Knowing the water needs of crops is the basis for rational farm water management and achieving optimum yields. These needs depend closely on the crop species and even often vary within different varieties of each species.
This knowledge is particularly useful when irrigation is carried out on the basis of evaporation calculations, where lower evaporation values, and therefore lower irrigation rates, are assumed for the early development phases, and higher for the yield-forming phases, i.e. flowering, setting and filling of grain, fruit, or tubers or roots. In the case of irrigation based on soil moisture, irrigation control is based on maintaining the appropriate level of water available in the soil for the crop. Soil moisture in the root zone of plants during growth phases that do not require significant amounts of water will not fall quickly, so irrigation will be less frequent. A separate area is frost irrigation, used to protect plants from frost, especially during the flowering phases of berry and fruit crops. Over-crown irrigation is used here and the decision to irrigate is based on the weather forecast and the temperature above ground.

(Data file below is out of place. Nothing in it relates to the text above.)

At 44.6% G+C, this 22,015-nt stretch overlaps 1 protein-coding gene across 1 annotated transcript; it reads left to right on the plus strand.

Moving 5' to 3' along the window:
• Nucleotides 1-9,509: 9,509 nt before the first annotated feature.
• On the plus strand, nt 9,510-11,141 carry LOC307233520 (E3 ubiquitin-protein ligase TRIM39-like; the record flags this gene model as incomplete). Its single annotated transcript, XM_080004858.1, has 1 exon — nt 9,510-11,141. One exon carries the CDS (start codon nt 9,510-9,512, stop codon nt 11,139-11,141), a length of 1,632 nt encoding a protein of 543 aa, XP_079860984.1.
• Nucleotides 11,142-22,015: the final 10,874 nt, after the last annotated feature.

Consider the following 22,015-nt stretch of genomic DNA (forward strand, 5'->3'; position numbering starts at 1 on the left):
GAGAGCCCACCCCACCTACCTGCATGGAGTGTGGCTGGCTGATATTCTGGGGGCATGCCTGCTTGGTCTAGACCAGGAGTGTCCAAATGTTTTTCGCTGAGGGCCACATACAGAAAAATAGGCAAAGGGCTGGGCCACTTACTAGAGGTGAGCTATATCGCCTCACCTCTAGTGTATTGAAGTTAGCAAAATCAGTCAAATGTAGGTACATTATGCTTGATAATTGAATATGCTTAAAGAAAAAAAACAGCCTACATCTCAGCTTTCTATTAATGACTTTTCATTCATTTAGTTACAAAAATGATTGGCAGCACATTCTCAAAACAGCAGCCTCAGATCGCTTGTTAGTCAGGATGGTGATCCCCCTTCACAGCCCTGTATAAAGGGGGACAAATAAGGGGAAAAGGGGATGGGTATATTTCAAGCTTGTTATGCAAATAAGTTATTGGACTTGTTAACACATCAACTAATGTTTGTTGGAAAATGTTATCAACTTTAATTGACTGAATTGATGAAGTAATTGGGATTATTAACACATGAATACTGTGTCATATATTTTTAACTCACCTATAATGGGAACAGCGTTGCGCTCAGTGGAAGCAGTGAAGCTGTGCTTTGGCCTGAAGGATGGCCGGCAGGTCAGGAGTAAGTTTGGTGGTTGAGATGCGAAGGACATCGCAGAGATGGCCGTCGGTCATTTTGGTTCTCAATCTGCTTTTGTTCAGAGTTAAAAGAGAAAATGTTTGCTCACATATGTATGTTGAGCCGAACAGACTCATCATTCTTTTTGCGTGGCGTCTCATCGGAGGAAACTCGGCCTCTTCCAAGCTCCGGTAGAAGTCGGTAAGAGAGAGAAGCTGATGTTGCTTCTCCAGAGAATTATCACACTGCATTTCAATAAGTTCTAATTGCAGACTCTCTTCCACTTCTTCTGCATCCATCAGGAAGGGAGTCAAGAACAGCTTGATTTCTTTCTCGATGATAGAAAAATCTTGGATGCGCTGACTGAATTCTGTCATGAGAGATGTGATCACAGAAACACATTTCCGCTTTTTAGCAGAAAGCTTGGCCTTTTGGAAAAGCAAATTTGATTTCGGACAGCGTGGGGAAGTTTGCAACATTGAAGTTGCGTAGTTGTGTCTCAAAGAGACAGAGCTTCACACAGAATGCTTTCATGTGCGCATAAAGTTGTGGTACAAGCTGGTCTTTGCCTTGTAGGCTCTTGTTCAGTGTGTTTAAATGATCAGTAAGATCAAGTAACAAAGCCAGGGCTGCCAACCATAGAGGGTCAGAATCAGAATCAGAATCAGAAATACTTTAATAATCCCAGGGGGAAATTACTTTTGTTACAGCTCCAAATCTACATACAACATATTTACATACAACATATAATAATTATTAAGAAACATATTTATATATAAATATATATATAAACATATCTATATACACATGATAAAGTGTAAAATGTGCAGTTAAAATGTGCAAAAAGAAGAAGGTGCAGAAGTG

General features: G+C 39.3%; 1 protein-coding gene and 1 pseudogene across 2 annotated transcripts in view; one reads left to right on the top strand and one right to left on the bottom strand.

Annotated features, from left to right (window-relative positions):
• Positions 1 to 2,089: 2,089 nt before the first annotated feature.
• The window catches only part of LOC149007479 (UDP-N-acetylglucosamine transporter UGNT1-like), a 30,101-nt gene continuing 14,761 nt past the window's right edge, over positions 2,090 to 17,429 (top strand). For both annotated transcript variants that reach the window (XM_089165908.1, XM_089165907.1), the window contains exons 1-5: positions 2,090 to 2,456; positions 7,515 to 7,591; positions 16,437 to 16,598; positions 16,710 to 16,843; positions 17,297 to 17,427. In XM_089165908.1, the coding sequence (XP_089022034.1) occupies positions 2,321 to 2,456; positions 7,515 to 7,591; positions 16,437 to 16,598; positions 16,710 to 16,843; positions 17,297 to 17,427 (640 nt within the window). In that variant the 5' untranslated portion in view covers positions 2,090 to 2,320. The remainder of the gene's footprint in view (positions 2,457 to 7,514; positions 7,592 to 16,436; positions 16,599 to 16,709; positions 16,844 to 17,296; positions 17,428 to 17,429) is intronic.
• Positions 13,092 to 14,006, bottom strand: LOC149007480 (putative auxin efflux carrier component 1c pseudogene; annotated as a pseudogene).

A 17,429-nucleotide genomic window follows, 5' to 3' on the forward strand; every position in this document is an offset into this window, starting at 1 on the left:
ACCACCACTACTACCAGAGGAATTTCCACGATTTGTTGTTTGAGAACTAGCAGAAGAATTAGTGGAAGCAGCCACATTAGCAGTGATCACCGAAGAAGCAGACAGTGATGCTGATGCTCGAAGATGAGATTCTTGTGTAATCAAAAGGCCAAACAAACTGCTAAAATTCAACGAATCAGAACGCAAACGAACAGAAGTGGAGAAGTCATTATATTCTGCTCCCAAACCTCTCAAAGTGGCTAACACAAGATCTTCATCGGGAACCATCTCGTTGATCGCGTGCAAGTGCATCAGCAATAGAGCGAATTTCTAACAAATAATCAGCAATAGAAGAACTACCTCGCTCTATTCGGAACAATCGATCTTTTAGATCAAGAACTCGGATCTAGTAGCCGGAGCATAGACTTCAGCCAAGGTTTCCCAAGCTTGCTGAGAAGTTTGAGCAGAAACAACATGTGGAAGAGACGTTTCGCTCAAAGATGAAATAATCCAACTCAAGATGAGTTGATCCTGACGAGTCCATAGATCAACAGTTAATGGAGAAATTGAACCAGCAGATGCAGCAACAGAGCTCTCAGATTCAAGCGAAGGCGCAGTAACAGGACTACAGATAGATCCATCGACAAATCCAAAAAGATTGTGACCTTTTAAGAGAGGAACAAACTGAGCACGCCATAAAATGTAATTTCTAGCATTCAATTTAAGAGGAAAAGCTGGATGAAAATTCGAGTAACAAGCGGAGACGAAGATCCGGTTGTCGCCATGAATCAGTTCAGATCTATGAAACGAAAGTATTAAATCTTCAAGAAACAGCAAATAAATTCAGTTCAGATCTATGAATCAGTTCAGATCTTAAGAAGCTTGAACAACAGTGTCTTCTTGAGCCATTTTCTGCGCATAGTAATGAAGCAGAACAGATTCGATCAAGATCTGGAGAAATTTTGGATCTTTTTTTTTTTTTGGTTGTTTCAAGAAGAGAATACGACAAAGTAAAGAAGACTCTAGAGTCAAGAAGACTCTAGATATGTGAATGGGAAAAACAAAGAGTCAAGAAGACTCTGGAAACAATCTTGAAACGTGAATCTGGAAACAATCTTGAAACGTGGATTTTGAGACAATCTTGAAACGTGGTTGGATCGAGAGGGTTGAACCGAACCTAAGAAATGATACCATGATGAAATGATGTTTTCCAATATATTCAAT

In general, water requirements increase as the plant grows, up to the maturity stage. In addition, for each species there are critical periods where water shortages have a particularly negative effect on growth and yield, e.g. intensive growth phases in cereals, oilseed rape, maize and others, flowering phases in berry bushes and fruit ripening, when water availability directly affects the final yield. When selecting water rates for irrigation at different times of the growing season, it is important to take into account the growth phase of the crop and adjust the rates to their actual needs. This saves water and energy for its extraction and delivery to the field. For some crops, an element of agronomic management may be to deliberately extend the period without irrigation so that the plants develop a stronger root system. An example of this is cotton, which is not irrigated during the initial growth phases so that the plants do not develop the so-called “lazy roots”. For example, maize does not require much water after emergence, only about 100 mm/mc, but already in July, 50% more, which determines both the yield of green matter and grain. In the case of permanent crops (orchard crops), irrigation should also be controlled during the post-harvest period, sometimes stopping it to force the plants to go into dormancy. At other times, the crop should be irrigated during autumn and winter to protect it from winter physiological drought, when, with sudden warming resuming the vital processes of the plants, they are unable to draw water from the frozen or over-dried ground. Increased soil moisture during the dormant period also promotes better overwintering of plants by increasing the heat capacity of the soil.